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Top 5 Myths of Workers’ Compensation Claims

| May 10, 2017 | Workers' Compensation

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1. I can be terminated if I file a workers’ compensation claim?

2. I can’t file a workers’ compensation claim if I am receiving short term disability or other disability benefits?

3. I won’t be able to treat with the doctor of my choice if I file a workers’ compensation claim?

4. I can’t file a workers’ compensation claim if I am receiving unemployment benefits?

5. My health insurance will continue during my receipt of workers’ compensation benefits?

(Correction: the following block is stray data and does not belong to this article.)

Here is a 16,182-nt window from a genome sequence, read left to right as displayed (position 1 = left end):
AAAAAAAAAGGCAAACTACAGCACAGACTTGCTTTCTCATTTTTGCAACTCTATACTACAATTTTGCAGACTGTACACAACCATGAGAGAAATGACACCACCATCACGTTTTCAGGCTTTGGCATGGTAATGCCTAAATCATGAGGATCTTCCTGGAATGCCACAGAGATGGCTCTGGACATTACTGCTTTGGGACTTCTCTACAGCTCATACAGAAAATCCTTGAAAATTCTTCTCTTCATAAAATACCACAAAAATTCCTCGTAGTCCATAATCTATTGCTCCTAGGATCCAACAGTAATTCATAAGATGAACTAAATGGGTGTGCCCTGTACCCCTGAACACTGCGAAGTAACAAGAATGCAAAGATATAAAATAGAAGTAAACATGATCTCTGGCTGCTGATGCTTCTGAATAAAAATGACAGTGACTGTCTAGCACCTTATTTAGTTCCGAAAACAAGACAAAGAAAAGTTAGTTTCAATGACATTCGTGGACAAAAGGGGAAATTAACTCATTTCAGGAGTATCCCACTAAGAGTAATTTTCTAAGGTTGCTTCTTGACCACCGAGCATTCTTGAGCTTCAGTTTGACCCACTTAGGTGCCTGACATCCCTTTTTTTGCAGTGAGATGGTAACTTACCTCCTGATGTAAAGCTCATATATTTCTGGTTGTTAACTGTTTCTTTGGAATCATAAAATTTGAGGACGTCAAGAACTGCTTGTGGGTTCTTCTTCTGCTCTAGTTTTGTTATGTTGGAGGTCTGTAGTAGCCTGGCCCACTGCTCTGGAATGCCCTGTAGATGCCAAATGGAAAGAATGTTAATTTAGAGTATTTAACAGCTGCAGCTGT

The above five statements are all false. In fact, if you are terminated for filing a workers’ compensation claim, you may have a retaliation claim against your employer entitling you to benefits above and beyond your workers’ compensation entitlements of wage loss, medical treatment and potential vocational rehabilitation. You can file a workers’ compensation claim regardless if you have already filed for or are receiving other disability benefits including social security disability or unemployment benefits. Other benefits coordinate with workers’ compensation which means they may reduce your workers’ compensation payment but not discontinue receipt. You have the right to treat with the doctor of your choice after 28 days from the date of injury. The doctor does not have to be within any network of doctors and there is no requirement for a referral. Your right to continue health insurance is only protected by the Family Medical Leave Act (FMLA) and is only required to continue for 12 weeks if you qualify.